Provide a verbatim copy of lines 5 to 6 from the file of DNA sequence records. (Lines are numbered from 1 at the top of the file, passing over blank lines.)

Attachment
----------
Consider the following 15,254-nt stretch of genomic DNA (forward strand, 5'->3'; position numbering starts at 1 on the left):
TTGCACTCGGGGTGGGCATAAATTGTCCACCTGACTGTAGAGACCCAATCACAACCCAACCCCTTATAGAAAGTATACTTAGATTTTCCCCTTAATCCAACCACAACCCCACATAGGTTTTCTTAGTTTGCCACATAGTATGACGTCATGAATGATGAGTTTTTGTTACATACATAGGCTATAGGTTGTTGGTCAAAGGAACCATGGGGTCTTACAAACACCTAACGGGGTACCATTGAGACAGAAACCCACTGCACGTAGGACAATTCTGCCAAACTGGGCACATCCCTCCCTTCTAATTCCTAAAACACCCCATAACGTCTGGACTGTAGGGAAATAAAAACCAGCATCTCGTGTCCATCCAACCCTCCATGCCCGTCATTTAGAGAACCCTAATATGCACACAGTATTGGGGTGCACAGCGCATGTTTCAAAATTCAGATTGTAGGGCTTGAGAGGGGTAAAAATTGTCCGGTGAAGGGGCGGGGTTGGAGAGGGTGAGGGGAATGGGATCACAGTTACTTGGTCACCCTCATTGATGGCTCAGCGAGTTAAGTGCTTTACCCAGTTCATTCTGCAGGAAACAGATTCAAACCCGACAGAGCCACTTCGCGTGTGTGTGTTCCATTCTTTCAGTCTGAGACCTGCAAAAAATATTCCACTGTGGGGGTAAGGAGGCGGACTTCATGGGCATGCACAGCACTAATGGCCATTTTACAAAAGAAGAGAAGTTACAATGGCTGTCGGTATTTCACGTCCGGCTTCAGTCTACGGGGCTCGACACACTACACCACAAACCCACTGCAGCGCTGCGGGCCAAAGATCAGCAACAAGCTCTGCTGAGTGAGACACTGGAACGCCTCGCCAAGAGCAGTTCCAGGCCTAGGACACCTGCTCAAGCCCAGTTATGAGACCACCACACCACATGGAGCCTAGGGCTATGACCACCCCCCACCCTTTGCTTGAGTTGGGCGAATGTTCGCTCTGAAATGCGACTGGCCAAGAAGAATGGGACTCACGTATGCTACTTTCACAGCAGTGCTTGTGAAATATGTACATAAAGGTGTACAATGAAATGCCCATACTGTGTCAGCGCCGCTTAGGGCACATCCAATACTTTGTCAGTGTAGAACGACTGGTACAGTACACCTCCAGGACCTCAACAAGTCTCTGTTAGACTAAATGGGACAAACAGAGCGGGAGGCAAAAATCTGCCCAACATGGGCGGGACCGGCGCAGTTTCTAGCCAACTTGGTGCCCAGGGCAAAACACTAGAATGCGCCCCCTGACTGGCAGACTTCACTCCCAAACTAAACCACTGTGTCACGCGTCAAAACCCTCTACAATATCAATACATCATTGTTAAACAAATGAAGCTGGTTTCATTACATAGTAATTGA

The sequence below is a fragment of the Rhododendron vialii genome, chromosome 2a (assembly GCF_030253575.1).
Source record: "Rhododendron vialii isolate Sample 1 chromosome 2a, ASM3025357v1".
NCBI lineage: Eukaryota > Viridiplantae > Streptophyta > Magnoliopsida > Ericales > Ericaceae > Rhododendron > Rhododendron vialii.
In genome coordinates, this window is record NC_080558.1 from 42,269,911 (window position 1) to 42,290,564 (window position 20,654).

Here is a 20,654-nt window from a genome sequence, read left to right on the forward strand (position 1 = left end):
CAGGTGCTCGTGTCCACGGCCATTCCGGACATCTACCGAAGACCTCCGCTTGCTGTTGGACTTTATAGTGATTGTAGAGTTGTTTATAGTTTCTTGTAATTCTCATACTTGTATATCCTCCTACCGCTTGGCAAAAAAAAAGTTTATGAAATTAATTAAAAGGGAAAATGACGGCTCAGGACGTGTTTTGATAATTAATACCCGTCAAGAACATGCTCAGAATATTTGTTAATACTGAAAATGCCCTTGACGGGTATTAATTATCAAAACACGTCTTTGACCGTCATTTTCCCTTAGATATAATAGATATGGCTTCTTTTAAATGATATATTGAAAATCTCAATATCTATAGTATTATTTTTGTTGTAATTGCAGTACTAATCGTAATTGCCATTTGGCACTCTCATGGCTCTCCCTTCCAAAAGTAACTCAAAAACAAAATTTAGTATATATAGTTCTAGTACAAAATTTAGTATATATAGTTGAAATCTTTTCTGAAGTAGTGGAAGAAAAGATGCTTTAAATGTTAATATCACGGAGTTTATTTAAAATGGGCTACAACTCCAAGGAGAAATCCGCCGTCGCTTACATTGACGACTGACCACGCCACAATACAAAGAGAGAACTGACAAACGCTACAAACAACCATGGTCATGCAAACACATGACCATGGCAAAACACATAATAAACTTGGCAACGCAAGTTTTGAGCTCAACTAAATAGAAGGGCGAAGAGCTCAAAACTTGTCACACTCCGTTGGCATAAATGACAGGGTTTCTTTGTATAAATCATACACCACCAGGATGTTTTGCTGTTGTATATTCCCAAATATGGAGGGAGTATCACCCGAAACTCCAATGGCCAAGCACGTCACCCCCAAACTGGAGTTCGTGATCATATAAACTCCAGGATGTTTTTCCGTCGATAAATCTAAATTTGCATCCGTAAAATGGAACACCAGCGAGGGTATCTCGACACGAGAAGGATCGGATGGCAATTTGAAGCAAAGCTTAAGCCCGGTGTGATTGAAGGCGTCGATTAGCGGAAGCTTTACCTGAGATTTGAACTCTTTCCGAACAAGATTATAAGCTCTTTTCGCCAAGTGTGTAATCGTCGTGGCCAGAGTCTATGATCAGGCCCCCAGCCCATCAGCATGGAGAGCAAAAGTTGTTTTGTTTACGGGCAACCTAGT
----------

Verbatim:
NCBI lineage: Eukaryota > Viridiplantae > Streptophyta > Magnoliopsida > Ericales > Ericaceae > Rhododendron > Rhododendron vialii.
In genome coordinates, this window is record NC_080558.1 from 42,269,911 (window position 1) to 42,290,564 (window position 20,654).